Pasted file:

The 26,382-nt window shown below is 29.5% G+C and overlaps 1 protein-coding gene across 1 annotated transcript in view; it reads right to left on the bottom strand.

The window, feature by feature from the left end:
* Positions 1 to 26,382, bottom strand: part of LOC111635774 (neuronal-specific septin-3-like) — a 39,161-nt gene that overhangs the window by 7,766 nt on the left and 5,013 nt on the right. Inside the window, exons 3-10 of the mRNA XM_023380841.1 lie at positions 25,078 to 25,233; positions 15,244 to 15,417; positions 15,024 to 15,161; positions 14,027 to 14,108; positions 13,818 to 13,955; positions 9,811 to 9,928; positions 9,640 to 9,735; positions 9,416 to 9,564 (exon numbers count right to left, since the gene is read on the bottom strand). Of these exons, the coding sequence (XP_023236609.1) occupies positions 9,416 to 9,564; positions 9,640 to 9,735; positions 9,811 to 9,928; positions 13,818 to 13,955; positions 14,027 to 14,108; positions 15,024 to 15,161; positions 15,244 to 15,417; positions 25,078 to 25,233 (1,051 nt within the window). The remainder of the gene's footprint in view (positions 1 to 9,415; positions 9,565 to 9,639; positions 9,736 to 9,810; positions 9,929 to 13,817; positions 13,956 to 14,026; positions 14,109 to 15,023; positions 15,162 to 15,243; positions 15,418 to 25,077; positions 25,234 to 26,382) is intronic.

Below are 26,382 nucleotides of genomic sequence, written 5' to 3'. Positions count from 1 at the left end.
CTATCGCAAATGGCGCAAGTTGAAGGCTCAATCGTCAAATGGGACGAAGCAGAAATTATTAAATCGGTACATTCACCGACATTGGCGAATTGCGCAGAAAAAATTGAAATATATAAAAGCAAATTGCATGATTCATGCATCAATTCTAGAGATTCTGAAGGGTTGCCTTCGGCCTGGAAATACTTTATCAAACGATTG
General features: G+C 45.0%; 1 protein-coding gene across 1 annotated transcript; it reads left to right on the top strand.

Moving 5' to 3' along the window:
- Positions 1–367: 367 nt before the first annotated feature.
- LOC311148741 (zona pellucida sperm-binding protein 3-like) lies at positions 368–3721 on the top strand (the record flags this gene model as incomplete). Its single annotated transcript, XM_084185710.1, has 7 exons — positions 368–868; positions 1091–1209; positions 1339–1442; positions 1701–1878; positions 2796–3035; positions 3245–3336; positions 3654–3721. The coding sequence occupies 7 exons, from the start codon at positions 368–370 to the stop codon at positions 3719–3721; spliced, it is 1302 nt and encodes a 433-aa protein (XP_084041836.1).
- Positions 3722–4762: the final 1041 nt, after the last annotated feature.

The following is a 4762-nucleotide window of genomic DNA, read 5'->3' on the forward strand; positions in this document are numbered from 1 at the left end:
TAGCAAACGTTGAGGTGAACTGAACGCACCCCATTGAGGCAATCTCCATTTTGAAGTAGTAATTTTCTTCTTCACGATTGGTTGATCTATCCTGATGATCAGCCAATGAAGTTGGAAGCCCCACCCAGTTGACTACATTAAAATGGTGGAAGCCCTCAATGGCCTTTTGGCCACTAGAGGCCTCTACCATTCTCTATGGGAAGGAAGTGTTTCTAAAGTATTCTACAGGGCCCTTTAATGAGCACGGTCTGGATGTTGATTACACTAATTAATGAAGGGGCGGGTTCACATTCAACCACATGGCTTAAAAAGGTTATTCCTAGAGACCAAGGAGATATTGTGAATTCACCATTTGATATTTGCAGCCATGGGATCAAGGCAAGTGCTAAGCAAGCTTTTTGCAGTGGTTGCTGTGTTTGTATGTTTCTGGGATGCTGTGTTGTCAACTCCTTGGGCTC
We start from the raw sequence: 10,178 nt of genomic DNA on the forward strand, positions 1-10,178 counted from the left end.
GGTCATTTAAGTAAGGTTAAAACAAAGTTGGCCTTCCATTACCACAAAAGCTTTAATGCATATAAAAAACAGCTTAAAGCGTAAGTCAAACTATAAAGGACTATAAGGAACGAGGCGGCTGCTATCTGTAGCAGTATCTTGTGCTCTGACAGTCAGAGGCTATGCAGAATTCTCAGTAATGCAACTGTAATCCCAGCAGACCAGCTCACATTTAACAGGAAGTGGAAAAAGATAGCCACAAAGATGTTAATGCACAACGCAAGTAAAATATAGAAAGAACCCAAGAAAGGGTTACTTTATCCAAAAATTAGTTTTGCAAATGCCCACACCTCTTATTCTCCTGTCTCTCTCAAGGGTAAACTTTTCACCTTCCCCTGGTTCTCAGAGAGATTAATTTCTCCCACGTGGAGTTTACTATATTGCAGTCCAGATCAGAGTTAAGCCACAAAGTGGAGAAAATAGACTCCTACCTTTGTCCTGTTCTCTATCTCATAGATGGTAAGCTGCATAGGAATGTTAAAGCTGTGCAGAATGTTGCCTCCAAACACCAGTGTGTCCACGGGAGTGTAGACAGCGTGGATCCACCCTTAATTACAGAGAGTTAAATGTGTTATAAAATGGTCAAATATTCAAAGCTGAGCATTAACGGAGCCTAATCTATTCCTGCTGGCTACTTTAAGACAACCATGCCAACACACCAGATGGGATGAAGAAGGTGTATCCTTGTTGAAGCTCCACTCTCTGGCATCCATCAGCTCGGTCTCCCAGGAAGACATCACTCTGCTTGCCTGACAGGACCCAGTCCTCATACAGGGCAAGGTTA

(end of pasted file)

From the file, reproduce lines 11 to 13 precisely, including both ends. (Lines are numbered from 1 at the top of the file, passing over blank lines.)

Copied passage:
The following is a 4762-nucleotide window of genomic DNA, read 5'->3' on the forward strand; positions in this document are numbered from 1 at the left end:
TAGCAAACGTTGAGGTGAACTGAACGCACCCCATTGAGGCAATCTCCATTTTGAAGTAGTAATTTTCTTCTTCACGATTGGTTGATCTATCCTGATGATCAGCCAATGAAGTTGGAAGCCCCACCCAGTTGACTACATTAAAATGGTGGAAGCCCTCAATGGCCTTTTGGCCACTAGAGGCCTCTACCATTCTCTATGGGAAGGAAGTGTTTCTAAAGTATTCTACAGGGCCCTTTAATGAGCACGGTCTGGATGTTGATTACACTAATTAATGAAGGGGCGGGTTCACATTCAACCACATGGCTTAAAAAGGTTATTCCTAGAGACCAAGGAGATATTGTGAATTCACCATTTGATATTTGCAGCCATGGGATCAAGGCAAGTGCTAAGCAAGCTTTTTGCAGTGGTTGCTGTGTTTGTATGTTTCTGGGATGCTGTGTTGTCAACTCCTTGGGCTC
We start from the raw sequence: 10,178 nt of genomic DNA on the forward strand, positions 1-10,178 counted from the left end.